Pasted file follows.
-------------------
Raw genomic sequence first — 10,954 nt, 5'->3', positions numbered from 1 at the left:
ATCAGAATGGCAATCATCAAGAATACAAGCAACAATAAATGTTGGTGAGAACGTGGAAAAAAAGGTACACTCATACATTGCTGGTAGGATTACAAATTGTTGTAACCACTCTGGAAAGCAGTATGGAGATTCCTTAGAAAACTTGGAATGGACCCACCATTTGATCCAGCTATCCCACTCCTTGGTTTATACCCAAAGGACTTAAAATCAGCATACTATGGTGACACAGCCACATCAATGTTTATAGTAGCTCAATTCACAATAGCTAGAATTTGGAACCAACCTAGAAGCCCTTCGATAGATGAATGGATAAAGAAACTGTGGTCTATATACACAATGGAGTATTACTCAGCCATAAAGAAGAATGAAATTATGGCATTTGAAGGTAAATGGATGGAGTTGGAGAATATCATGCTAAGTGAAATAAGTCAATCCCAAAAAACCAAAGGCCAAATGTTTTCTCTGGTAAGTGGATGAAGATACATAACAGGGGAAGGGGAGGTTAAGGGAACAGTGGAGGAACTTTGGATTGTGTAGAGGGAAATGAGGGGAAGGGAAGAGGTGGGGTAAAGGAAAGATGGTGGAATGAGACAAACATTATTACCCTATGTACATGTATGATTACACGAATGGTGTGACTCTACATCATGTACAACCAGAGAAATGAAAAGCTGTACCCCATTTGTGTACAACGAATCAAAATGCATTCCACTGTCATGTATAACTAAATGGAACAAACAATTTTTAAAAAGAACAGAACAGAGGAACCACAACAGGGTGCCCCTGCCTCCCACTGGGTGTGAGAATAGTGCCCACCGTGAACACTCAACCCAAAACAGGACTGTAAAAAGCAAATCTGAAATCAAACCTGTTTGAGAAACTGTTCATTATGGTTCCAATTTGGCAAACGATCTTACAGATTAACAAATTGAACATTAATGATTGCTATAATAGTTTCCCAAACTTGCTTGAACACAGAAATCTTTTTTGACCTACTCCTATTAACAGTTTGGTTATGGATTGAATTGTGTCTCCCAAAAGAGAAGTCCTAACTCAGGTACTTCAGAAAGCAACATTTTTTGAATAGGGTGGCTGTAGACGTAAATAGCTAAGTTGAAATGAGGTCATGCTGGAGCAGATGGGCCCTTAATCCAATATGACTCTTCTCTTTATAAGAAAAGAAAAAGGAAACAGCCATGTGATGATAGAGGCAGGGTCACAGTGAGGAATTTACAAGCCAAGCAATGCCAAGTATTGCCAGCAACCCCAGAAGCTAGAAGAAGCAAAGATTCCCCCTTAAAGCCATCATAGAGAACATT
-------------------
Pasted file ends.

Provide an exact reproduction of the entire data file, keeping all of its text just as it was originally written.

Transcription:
Raw genomic sequence first — 10,954 nt, 5'->3', positions numbered from 1 at the left:
ATCAGAATGGCAATCATCAAGAATACAAGCAACAATAAATGTTGGTGAGAACGTGGAAAAAAAGGTACACTCATACATTGCTGGTAGGATTACAAATTGTTGTAACCACTCTGGAAAGCAGTATGGAGATTCCTTAGAAAACTTGGAATGGACCCACCATTTGATCCAGCTATCCCACTCCTTGGTTTATACCCAAAGGACTTAAAATCAGCATACTATGGTGACACAGCCACATCAATGTTTATAGTAGCTCAATTCACAATAGCTAGAATTTGGAACCAACCTAGAAGCCCTTCGATAGATGAATGGATAAAGAAACTGTGGTCTATATACACAATGGAGTATTACTCAGCCATAAAGAAGAATGAAATTATGGCATTTGAAGGTAAATGGATGGAGTTGGAGAATATCATGCTAAGTGAAATAAGTCAATCCCAAAAAACCAAAGGCCAAATGTTTTCTCTGGTAAGTGGATGAAGATACATAACAGGGGAAGGGGAGGTTAAGGGAACAGTGGAGGAACTTTGGATTGTGTAGAGGGAAATGAGGGGAAGGGAAGAGGTGGGGTAAAGGAAAGATGGTGGAATGAGACAAACATTATTACCCTATGTACATGTATGATTACACGAATGGTGTGACTCTACATCATGTACAACCAGAGAAATGAAAAGCTGTACCCCATTTGTGTACAACGAATCAAAATGCATTCCACTGTCATGTATAACTAAATGGAACAAACAATTTTTAAAAAGAACAGAACAGAGGAACCACAACAGGGTGCCCCTGCCTCCCACTGGGTGTGAGAATAGTGCCCACCGTGAACACTCAACCCAAAACAGGACTGTAAAAAGCAAATCTGAAATCAAACCTGTTTGAGAAACTGTTCATTATGGTTCCAATTTGGCAAACGATCTTACAGATTAACAAATTGAACATTAATGATTGCTATAATAGTTTCCCAAACTTGCTTGAACACAGAAATCTTTTTTGACCTACTCCTATTAACAGTTTGGTTATGGATTGAATTGTGTCTCCCAAAAGAGAAGTCCTAACTCAGGTACTTCAGAAAGCAACATTTTTTGAATAGGGTGGCTGTAGACGTAAATAGCTAAGTTGAAATGAGGTCATGCTGGAGCAGATGGGCCCTTAATCCAATATGACTCTTCTCTTTATAAGAAAAGAAAAAGGAAACAGCCATGTGATGATAGAGGCAGGGTCACAGTGAGGAATTTACAAGCCAAGCAATGCCAAGTATTGCCAGCAACCCCAGAAGCTAGAAGAAGCAAAGATTCCCCCTTAAAGCCATCATAGAGAACATT